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Health Information | 11/08/2022

The Cold Truth About Cold Sores

By  Dr. Sergio Ramoa
Cold sores are incredibly common, and many people experience them from time to time. However, there’s a lot of stigma around cold sores, which can lead to confusion and embarrassment when you get one. So, what are cold sores exactly? And how can you treat them?

Cold sores appear as a cluster of small, fluid-filled blisters that usually form on the edges of your lips or mouth. They’re caused by the herpes simplex virus (HSV) and are spread through close personal contact, such as kissing or sharing a drink.

There are two types of HSV: HSV-1, which is usually the cause of cold sores, and HSV-2, which is usually the cause of genital herpes. For some, HSV lies dormant in your cells and comes back in the form of cold sores.


Once someone is exposed to HSV, they may experience cold sore symptoms roughly two to three weeks later. When someone develops a cold sore, they might experience the following:
  • Tingling and itching, with a hard, painful spot appearing – this is the best time to start treatment.
  • Small, fluid-filled blisters that erupt, usually on the edge of your lips, sometimes the nose, cheeks, or inside of the mouth.
  • Oozing and crusting when blisters burst
  • Scabbing
If it’s your first time getting a cold sore, you might also experience fever, painful gums, sore throat, headache, swollen lymph nodes, pain inside your mouth, pain when swallowing, and upset stomach.

After your first cold sore, your body might build up antibodies, and it’s possible that you’ll never get a cold sore again. However, many people do experience repeated cold sores.

Recurring cold sores typically happen in the same spot each time. A recurrence can be caused by the following:
  • Viral infection or fever
  • Hormonal changes, like menstruation
  • Stress
  • Fatigue
  • Exposure to sunlight or wind
  • Changes to the immune system
  • Injury to the skin
  • Allergies
  • Dental work or cosmetic surgery
  • Medications that weaken the immune system

Diagnosis and Treatment

Your provider can diagnose a cold sore just by looking at it, or they might swab the blister and test the fluid for HSV. An antibody blood test can also determine if you have HSV, but this is usually not necessary when you are dealing with an active outbreak, as antibodies can take up to 2 weeks to develop.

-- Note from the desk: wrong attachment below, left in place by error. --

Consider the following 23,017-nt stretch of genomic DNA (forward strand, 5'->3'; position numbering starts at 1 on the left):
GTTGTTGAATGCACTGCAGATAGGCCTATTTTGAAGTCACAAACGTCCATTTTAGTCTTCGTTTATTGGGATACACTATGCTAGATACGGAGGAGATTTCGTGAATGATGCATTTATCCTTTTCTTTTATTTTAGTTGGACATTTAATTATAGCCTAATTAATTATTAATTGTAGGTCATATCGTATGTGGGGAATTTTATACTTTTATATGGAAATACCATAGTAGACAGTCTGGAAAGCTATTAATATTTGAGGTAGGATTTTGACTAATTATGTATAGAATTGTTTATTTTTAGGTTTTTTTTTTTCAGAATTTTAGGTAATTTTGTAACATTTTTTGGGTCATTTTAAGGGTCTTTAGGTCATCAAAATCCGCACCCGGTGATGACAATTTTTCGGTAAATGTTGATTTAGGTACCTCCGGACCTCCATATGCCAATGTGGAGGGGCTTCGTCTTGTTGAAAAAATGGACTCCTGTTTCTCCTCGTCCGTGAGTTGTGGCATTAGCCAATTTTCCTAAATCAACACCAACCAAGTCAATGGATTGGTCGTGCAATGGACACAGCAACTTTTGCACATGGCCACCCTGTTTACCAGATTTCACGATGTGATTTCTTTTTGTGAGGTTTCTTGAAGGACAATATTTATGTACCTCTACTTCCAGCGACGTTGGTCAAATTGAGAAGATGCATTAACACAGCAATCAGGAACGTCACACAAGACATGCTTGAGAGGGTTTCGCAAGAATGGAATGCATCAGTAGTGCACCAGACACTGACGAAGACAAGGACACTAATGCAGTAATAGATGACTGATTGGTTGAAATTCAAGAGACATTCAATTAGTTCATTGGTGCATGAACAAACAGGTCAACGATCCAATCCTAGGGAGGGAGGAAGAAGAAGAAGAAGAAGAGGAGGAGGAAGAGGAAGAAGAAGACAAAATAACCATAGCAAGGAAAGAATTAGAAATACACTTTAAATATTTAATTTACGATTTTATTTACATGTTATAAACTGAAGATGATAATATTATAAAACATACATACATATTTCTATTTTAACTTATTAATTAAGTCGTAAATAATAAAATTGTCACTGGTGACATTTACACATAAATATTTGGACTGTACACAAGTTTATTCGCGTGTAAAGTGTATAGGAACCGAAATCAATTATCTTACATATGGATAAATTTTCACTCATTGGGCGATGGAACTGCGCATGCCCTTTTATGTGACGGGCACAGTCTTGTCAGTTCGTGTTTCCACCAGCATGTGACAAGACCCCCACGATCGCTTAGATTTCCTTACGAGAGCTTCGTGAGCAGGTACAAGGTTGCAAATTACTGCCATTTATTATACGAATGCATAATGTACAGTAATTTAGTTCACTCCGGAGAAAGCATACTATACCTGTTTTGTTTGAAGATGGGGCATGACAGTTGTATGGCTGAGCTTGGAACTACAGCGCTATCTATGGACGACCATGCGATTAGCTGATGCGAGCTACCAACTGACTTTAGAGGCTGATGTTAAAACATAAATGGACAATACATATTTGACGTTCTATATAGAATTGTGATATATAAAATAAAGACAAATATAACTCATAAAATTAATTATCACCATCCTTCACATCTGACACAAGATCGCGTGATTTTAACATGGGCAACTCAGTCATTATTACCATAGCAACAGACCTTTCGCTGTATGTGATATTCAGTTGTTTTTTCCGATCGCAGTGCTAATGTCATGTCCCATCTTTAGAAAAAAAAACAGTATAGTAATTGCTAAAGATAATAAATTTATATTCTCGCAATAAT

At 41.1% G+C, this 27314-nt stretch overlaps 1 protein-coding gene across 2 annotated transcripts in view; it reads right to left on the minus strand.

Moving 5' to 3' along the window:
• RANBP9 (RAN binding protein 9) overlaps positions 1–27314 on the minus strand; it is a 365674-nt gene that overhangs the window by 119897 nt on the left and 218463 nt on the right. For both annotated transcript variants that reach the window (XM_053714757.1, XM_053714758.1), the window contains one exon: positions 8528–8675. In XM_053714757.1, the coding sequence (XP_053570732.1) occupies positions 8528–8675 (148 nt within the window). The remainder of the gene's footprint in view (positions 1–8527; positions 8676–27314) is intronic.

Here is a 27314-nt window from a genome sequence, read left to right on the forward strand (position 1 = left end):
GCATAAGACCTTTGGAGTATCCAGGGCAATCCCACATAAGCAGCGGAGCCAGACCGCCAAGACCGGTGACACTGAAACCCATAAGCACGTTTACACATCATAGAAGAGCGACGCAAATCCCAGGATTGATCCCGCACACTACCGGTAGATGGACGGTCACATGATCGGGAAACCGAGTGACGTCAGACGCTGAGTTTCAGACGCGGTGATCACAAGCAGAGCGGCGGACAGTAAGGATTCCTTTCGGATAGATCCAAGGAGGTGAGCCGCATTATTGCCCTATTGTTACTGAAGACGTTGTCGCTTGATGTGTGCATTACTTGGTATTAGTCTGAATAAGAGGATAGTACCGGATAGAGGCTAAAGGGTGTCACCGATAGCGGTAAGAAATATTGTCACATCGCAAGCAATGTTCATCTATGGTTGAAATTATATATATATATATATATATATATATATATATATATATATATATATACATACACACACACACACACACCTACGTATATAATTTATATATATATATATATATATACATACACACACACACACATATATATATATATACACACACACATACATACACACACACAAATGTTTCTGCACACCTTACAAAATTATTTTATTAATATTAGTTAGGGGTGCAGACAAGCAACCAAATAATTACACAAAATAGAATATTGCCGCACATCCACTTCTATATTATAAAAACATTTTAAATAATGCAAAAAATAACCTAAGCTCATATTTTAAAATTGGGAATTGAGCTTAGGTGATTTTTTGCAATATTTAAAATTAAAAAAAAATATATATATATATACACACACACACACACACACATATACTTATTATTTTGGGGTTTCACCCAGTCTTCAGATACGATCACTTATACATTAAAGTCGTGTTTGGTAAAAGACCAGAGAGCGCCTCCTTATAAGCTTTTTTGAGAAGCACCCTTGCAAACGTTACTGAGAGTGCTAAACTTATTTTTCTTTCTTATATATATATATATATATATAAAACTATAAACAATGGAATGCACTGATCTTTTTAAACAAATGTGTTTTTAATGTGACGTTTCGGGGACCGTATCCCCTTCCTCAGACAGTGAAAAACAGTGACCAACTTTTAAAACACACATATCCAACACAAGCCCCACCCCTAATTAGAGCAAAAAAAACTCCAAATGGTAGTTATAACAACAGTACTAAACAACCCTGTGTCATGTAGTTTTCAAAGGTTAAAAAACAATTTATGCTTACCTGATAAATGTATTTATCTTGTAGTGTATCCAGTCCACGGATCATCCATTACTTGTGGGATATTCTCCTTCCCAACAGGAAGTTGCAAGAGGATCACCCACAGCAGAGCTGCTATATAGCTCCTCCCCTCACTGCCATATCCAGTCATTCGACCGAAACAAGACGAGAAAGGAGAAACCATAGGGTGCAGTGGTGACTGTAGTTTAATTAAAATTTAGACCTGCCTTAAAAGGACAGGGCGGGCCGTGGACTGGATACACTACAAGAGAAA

While HSV and cold sores can’t be cured, they are easily treated, and proper care can reduce the frequency and severity of any future outbreaks.

If you think you have a cold sore, speak with your provider about the following:
  • Anti-viral medications that can speed up the healing process
  • Over-the-counter cold sore remedies, particularly those containing alcohol to dry out the blister
  • SPF lip balm to protect your lips and cold sore from the sun
  • Using a damp cold compress or icepack to reduce redness and crusting and a warm compress to reduce pain
  • Over-the-counter pain relievers, either in the form of a pill (like acetaminophen or ibuprofen) or a cream (like lidocaine or benzocaine) to reduce discomfort


While HSV is very common and nothing to be ashamed of, it’s important to take steps to prevent yourself from spreading it to others.

If you have an active outbreak, you should:
  • Avoid kissing, oral sex, and close skin contact if you (or your partner) have a cold sore
  • Avoid sharing personal items like utensils, lip balm, towels, razors, and toothbrushes
  • Avoid sharing drinks or food
  • Wash your hands often
  • Avoid touching, picking at, or popping the cold sores, as this can spread the virus to other parts of your body

Risk Factors and Complications

Some people have a higher risk for complications related to their cold sores. People with HIV/AIDS, eczema, undergoing chemotherapy, or taking anti-rejection drugs for organ transplants are at higher risk. If you fall under any of these categories, make sure to speak with your provider about how to treat cold sores.

Most complications are not life-threatening, but they can cause more severe illness. These include:
  • Eye infections, which could lead to vision problems or vision loss
  • Cold sores spreading across the body if you have eczema
  • Cold sores spreading to the fingers
  • Cold sores spreading to genitals
  • Meningitis or encephalitis. This is very rare but dangerous, especially in people with weakened immune systems.
While cold sores are inconvenient and painful, you shouldn’t feel embarrassed if you get one. Your Atrius Health provider can give you helpful advice on how to heal them sooner, ease any discomfort, and prevent them from coming back.

About The Author

Dr. Sergio Ramoa

Dr. Sergio Ramoa joined Atrius Health in 2021 and is a family medicine doctor practicing in internal medicine at Harvard Vanguard – Quincy. He attended medical school at Virginia Commonwealth University School of Medicine in Richmond, VA, and completed his residency at Jackson Memorial Hospital in Miami, FL. He is also board-certified by the American Board of Obesity Medicine and has a strong interest in helping his patients with weight management.

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